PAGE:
Be transparent with your stakeholders

It’s important to be transparent particularly with funders and supporters. Many fear an adverse reaction. Presenting your information clearly will foster trusting relationships.

Sort out any structural problems

Growing from a startup to small to medium-size can be a big change. This becomes apparent when adding a more vertical management structure. Don’t kill innovation by creating unnecessary chains of command.

Work with the board

Disagreements between management and boards are common in Non-Profit organisations. This is particularly so where you and others have been used to making decisions for a long time. Boards make changes which are not always understood.

Time management

Effective time management is a most highly valued skill. While there is no one right way, it’s important to find a system that works for you and your organisation and stick to it. Being ‘Investor Ready’ will help, http://goo.gl/FqzKV8.

The wisdom of the crowd can be a powerful thing

Look to your community. The businesses and other community organisations. Expertise to solve your problems and frustrations can be found in their practical experience, so use it. Working together achieves better outcomes than working in isolation. Consider new crowdfunding options.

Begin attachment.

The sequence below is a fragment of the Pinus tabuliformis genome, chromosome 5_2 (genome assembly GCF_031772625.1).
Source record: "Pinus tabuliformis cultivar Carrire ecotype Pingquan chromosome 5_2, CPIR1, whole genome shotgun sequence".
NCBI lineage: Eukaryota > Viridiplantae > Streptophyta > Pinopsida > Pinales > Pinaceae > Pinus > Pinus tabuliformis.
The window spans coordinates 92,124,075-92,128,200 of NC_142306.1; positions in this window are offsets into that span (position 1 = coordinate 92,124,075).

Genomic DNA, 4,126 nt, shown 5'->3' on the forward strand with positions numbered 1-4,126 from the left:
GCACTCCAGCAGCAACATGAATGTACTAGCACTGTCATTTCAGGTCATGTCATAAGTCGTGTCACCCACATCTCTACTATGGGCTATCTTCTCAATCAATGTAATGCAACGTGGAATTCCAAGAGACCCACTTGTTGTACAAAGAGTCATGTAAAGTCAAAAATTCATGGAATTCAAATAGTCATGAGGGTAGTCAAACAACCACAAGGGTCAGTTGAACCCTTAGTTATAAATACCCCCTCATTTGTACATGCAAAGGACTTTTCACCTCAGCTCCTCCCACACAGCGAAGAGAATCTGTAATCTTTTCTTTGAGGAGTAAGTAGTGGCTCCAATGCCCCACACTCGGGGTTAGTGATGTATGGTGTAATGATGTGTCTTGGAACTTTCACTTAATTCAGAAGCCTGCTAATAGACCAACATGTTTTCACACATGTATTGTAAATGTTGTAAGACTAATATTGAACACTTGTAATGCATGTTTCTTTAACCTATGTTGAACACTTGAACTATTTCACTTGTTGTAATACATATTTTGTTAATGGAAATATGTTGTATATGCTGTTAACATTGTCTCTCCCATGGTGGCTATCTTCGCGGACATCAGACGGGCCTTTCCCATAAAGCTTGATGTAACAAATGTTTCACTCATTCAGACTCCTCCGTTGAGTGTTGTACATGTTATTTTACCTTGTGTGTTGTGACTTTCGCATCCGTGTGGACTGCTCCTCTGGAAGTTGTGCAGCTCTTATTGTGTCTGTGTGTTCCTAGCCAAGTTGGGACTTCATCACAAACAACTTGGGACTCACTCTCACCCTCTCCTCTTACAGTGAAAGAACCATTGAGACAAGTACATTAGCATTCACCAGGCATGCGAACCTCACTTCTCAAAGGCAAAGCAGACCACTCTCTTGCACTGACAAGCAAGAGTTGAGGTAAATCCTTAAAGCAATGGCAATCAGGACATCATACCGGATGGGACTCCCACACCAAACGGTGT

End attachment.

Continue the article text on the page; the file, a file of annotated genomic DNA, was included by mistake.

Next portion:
Improve the image of the organisation

If you or your stakeholders are not proud to be associated with the organisation, you have a real problem. Conduct an audit of all you marketing activities and put ‘customer service’ first. If your clients are not having good experiences your organisation will soon fail. Good images build advocates and evangelists and attract the best volunteers. http://goo.gl/2md2NA.

Share resources with other organisations and businesses

By sharing resources you can cut your capital costs as well as operating expenses. Do some joint tendering and also make some savings. Become more financially savvy about Not-For-Profit organisations. http://goo.gl/mOYFhO.

Non-Profit improvements can involve outsourcing of non-core activities